Winging It

For some reason, I had a hankering for some wings today, so on my way back from the ceramics studio I stopped to pick up some decent-quality wings, along with celery (I potted and brought in a garden plant of cutting celery as an herb, but needed fat stalks) and some good local blue cheese. Now it’s worth saying that I’ve never made wings in the classic manner before, but it didn’t seem to be too hard. And since I’d gone all day without sitting in front of this damned appliance, I wasn’t about to break that streak by looking up recipes or anything dumb like that. I just got started. And the result? Pretty fantastic.

To start, because it adds texture and really keeps chicken skin from sticking to a pan, I tossed everything in flour seasoned liberally with salt, pepper, and smoked paprika. I browned all the pieces very well on both sides, then removed them to a larger pan where they all fit and poured off the extra fat, adding just a bit to the new pan so they’d keep sizzling. I whisked up a sauce: two kinds of vinegar (homemade red wine and the monk’s apricot) plus sriracha, wine, mustard, Worcestershire sauce, and a little tomato paste. I poured this in, covered the pan, giving it some good shakes to coat everything, and let it steam on low.

While that commingled, I took some blue cheese and stick-blended it in a jar with some yogurt and a pinch of salt. I like to use pint or quart jars for this sort of operation, depending on the amount of liquid, because the blender just fits into the wide mouth and there’s no spattering at all. Into this thick white sauce I folded some finely sliced celery. And then I tossed the wings some more, making sure they were all well-coated with the by now thick and highly aromatic sauce. I also quickly sautéed some pak choi in a bit of the chicken fat, AND made a salad so there was plenty of vegetative counterweight to this indulgent trough of bar food.

I don’t know how close I got to anybody’s idea of the proper way one is supposed to make wings. I do know that if I was at all close, then wings are really a variation on escabeche, which is a technique I’ve been using for wings and thighs for a while now because it’s great. If not, then that’s somebody else’s problem. These elated the wing aficionado in this family (not me, obviously) and none survived. And I do agree strongly with Michael Pollan’s assertion that it is OK to eat junk or comfort food (from time to time) if you make it for yourself from scratch. The ingredients that went into this were high-quality, mostly local, and sustainably raised or produced. There were excellent vegetables in attendance, which were also fully polished off. Justification is easy, isn’t it?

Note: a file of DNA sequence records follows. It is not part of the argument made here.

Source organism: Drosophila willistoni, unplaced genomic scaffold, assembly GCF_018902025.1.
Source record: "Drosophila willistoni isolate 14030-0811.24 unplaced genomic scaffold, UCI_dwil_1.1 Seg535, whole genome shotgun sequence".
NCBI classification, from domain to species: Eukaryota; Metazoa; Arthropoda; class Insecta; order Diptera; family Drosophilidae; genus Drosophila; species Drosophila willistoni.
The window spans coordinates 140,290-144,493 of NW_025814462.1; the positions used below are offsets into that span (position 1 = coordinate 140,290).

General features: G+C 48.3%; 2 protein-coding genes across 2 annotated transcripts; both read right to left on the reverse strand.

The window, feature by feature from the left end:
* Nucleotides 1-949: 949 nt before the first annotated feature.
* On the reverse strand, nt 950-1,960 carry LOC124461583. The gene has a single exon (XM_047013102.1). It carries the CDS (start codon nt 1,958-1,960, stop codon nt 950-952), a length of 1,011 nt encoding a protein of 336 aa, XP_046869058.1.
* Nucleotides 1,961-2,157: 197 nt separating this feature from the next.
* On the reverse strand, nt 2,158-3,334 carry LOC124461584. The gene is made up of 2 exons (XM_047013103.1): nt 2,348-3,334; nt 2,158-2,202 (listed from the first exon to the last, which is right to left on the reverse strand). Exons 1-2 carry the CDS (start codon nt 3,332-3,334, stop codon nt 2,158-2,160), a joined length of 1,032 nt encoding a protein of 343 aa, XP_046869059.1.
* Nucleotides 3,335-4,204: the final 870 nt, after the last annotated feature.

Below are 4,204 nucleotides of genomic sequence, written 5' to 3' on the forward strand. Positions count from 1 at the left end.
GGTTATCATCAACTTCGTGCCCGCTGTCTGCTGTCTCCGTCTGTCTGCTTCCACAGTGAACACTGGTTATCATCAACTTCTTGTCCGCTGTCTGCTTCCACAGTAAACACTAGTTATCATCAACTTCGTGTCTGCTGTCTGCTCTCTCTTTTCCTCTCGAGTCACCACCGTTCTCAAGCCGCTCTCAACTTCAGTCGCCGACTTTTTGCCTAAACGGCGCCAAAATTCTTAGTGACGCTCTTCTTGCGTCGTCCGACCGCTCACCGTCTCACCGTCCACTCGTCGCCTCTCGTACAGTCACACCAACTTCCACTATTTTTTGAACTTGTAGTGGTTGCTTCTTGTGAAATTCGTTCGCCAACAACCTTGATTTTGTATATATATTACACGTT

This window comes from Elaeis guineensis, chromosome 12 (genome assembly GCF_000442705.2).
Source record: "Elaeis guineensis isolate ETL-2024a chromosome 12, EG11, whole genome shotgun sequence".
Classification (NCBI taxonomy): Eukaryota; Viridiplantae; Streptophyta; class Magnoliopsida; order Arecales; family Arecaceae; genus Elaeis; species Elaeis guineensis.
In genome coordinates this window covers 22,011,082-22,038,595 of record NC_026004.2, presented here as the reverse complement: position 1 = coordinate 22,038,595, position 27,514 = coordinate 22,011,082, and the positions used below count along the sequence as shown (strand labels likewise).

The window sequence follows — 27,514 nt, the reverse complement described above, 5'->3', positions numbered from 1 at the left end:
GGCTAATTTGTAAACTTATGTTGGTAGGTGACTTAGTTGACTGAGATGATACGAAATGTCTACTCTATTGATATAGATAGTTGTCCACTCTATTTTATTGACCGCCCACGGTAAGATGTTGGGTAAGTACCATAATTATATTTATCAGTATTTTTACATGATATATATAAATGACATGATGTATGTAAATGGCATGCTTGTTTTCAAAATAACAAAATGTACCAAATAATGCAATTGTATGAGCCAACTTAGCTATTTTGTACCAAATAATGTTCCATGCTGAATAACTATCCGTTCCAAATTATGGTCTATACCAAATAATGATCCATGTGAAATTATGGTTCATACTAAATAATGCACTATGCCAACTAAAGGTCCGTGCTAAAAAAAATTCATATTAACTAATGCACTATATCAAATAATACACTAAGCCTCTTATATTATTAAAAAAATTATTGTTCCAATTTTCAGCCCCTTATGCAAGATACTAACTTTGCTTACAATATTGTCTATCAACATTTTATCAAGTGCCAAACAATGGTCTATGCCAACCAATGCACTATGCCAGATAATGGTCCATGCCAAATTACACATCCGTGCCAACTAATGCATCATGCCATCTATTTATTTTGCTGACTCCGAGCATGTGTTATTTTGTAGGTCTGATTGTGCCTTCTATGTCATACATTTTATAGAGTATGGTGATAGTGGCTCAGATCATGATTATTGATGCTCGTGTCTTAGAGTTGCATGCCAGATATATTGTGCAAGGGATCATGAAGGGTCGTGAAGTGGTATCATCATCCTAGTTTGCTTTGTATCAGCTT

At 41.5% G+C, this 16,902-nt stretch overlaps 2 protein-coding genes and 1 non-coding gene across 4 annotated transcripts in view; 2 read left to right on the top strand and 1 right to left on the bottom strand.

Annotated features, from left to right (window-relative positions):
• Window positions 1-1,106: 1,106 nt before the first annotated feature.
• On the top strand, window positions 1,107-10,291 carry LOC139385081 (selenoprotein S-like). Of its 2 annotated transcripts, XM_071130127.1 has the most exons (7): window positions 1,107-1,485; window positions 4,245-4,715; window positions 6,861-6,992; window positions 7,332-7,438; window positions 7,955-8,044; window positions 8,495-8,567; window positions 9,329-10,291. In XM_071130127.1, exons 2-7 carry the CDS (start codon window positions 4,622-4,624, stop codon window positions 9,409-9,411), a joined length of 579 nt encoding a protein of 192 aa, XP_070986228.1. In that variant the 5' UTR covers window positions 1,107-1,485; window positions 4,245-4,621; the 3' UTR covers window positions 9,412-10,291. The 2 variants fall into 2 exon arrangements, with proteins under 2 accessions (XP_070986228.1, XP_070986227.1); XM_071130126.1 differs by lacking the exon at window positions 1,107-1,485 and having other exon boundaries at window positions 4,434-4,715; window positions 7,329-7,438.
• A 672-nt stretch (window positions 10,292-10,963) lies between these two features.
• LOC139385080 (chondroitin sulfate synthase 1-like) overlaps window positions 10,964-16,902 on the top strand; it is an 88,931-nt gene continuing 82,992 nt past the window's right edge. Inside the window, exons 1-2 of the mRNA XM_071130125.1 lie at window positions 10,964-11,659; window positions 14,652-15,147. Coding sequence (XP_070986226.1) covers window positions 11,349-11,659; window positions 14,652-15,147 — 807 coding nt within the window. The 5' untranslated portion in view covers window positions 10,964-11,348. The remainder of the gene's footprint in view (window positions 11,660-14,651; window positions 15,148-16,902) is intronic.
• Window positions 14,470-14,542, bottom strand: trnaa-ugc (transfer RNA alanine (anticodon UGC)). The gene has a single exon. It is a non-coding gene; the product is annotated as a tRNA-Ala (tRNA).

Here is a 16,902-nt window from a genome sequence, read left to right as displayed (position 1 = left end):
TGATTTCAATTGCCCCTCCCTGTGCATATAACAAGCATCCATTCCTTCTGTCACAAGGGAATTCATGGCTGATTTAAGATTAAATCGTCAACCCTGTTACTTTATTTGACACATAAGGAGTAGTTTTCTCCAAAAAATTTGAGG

It also gave me an excuse to use two new pieces recently pulled from the kiln: a bowl (one of eight to replace a set I sold) and a serving dish that came out pretty well. I needed to make some; this is my third one, and it’s nice to have after so many small plates. Sometimes you just want to put everything on a platter and let everyone have at it. I already want more wings.

4 comments to Winging It

  • I was just seeing a program about wings yesterday – I think you got darn close to the classic recipe from the Anchor Bar in Buffalo with your “take” on wings. I don’t even call this junk food – it’s just food, and good.

  • First, I really love the plate the wings are on. Second, the wings look very good- I really hate the really greasy deep-fried type, and love customizing the sauce to one’s whim/ingredients on hand. We did a rice vinegar/plum sauce variation once that was good.

  • Nothing containing sriracha can ever be junk! BTW, you are fully allowed to eat wings without having eat vegetables. Sometimes you just have to be naughty. (Yeah, I know I’m the last one to talk since I always write about “vegetable guilt” and create salads accordingly.)

  • Peter

    Zoomie: It’s not junk, but it has an alluringly guilty pleasure aura about it.

    Christine: Yeah, greasy ain’t sexy. But those Asian flavors are.

    Rachel: I was going for the simultaneous creation and elimination of guilt.

Yours Truly



I'm a painter who happens to also spend a lot of time growing, making, and writing about food. I'm particularly interested in the intersection of frugal peasant cooking techniques and haute improvisation. And I have a really great personality.

Rage Against The Vitrine

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